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caption: Andrew and Maryam Keller live and work in downtown Bellevue. They commute mostly by foot, and chose their home nearby to allow that lifestyle.
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Andrew and Maryam Keller live and work in downtown Bellevue. They commute mostly by foot, and chose their home nearby to allow that lifestyle.
Credit: KUOW Photo/Joshua McNichols

Why more Bellevue residents walk to work now

Bellevue used to be known as a city where most people drive to work. But that’s changed dramatically in one part of downtown Bellevue just north of Bellevue square.

A Seattle Times analysis found that since 2010, the number of people who walk, bike, carpool or bus to work – has increased faster there than anywhere else in the region.

We went to find our why.

Andrew Keller runs a dental office – that looks like no dentist office you’ve ever seen. It has giant glowing crystals everywhere. It looks like Superman’s fortress of solitude.

"People tell me it looks like a night club. But it’s a dental office," said Keller.

But you know what he likes most about his office? His commute. He lives 5 blocks away!

"For the days that I don’t feel like walking I have a little Segway, so I can zip around on the sidewalks and that makes it easy, too," he said.

caption: While Leela the dog may be unimpressed, visitor Cheryl Rieken is awestruck by the interior of DaVinci Dental in downtown Bellevue.
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While Leela the dog may be unimpressed, visitor Cheryl Rieken is awestruck by the interior of DaVinci Dental in downtown Bellevue.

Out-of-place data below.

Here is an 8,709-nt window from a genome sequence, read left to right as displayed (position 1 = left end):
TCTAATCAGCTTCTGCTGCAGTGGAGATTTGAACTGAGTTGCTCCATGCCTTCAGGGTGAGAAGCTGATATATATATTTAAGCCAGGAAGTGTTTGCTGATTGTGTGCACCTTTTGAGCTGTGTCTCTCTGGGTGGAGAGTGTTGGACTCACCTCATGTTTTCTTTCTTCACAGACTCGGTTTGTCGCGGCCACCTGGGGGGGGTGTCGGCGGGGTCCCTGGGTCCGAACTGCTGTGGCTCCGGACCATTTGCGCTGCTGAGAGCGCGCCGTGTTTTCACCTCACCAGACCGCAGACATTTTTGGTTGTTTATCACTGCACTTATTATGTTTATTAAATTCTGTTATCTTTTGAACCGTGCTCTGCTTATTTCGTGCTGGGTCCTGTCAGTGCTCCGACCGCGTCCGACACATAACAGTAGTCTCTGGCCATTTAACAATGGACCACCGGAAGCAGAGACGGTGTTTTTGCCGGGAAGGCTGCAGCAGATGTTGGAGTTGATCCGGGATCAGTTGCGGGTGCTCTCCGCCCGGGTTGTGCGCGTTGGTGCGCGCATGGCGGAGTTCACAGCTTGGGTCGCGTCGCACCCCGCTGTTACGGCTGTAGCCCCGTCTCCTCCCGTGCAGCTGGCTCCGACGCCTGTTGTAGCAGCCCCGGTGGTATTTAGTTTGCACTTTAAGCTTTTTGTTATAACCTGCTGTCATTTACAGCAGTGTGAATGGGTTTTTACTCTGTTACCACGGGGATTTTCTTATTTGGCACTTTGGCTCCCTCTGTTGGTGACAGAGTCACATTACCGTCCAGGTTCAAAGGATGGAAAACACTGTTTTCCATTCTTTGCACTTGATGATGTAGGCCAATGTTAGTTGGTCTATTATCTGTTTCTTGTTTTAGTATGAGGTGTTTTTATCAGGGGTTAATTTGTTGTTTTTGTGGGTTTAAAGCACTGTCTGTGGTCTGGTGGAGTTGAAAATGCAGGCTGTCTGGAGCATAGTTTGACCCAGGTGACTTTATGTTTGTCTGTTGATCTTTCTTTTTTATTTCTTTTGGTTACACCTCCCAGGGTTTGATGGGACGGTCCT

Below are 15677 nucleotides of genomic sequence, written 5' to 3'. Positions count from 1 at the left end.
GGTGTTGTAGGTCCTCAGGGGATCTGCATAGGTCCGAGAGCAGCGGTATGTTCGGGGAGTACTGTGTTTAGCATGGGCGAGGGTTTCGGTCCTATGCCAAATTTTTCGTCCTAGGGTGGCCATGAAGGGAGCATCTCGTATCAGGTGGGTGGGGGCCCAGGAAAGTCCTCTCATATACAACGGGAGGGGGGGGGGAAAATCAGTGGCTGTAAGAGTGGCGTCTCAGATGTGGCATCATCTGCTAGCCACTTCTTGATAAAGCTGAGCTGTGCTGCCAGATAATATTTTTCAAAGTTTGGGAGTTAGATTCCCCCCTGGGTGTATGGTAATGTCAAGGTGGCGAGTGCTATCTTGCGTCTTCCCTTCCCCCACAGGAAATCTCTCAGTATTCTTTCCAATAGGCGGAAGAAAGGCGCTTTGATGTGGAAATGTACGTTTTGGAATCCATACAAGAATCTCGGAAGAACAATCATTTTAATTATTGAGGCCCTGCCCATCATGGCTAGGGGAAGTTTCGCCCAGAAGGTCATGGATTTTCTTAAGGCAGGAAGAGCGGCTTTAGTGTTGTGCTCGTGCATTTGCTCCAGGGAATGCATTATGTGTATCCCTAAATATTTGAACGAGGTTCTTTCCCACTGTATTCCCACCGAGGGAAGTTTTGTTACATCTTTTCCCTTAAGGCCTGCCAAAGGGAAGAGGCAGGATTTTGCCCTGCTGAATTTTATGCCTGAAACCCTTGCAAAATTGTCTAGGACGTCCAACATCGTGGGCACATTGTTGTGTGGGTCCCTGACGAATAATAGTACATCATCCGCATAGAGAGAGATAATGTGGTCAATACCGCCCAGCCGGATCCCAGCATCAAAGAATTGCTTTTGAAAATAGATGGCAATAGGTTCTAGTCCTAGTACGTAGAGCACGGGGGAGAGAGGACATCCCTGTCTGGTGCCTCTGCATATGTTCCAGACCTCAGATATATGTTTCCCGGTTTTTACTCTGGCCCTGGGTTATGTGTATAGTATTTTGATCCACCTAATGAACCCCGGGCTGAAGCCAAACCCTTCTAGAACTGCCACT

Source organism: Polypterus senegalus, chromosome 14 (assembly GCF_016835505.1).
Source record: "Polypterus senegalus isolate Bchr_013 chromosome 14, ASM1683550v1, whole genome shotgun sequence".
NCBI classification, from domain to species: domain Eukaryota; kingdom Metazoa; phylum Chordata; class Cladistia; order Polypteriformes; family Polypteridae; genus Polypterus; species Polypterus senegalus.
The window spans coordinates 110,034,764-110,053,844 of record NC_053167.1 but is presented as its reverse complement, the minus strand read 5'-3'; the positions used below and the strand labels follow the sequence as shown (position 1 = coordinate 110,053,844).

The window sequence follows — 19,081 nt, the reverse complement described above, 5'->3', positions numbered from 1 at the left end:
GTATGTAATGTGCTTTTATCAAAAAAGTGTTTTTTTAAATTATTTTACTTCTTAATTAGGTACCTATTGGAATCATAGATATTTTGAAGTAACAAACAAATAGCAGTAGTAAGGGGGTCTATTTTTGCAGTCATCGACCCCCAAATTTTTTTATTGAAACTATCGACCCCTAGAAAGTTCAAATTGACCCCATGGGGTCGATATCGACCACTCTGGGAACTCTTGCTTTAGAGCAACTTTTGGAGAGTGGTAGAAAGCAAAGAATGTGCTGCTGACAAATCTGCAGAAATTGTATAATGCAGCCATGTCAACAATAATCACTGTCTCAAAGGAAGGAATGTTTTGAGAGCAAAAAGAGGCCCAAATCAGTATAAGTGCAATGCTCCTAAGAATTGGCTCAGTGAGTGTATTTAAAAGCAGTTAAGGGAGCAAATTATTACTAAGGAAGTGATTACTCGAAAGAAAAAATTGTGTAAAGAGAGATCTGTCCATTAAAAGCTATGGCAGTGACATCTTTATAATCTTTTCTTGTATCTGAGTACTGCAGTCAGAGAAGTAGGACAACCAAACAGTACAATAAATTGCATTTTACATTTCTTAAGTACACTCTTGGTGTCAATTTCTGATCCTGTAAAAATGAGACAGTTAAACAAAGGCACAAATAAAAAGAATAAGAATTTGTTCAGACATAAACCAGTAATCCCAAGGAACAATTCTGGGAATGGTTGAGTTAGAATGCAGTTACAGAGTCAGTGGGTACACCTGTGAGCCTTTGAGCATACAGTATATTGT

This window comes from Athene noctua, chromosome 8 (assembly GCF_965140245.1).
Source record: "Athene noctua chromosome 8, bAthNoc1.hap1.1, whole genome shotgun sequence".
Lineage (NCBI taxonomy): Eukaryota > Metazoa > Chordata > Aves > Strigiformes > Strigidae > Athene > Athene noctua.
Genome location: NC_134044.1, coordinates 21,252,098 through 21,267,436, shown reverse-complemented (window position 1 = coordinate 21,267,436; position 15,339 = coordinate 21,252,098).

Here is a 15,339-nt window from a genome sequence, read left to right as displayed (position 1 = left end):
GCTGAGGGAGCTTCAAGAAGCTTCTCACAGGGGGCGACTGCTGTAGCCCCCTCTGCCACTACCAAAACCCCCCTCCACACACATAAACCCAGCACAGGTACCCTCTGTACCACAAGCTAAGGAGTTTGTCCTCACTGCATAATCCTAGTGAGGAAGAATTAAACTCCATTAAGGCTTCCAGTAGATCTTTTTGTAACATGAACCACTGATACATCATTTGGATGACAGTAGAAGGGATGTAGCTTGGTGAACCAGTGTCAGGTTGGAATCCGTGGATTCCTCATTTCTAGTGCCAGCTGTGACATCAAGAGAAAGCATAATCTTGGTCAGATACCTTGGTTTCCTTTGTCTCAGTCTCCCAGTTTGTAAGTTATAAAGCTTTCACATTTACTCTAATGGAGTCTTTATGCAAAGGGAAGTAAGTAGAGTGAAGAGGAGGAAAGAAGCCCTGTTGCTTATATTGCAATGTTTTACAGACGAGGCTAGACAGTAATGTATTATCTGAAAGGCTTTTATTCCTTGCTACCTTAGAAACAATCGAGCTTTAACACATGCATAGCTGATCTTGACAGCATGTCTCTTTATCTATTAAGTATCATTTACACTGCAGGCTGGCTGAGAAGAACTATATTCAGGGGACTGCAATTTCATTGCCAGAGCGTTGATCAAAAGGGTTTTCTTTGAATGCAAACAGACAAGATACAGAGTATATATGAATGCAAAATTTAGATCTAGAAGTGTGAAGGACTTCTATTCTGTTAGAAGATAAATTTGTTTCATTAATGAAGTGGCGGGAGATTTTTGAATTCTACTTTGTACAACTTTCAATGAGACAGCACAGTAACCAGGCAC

Credit: KUOW Photo/Joshua McNichols

Part of the reason for this shift in commuter habits – has been the big increase in density downtown. There are huge new apartment buildings everywhere you look and they’re just a block or two from downtown Bellevue’s jobs.

Luke Liu runs the Ashwood Urban Market at the base of one of those towers. He said many of his customers don’t bother to drive... at all.

"They tell me – they don’t need to buy a car," he said. Many people work from home, or work for Microsoft or Boeing - both companies that run commuter shuttle services to pick up employees.

caption: With apartment towers everywhere, Bellevue is a place where people live and work - and sometimes do both within a few blocks of each other.
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With apartment towers everywhere, Bellevue is a place where people live and work - and sometimes do both within a few blocks of each other.
Credit: KUOW Photo/Joshua McNichols

Some Bellevue residents do commute along by car, but the Seattle Times analysis by Gene Balk reveals that number has fallen significantly.

And with light rail slated to reach downtown Bellevue in 2023, that number could soon drop even farther.

One apartment manager said many of her tenants moved to Seattle from other cities. She said they told her, when they made the move, they asked themselves: Why bring a car if I don't have to?

Another apartment manager said with rent being so high in Bellevue, cutting out the expense of a car can help.

Some residents who do have cars said they drive them only on the weekends. Or their cars are only used occasionally as "show cars," for showing off.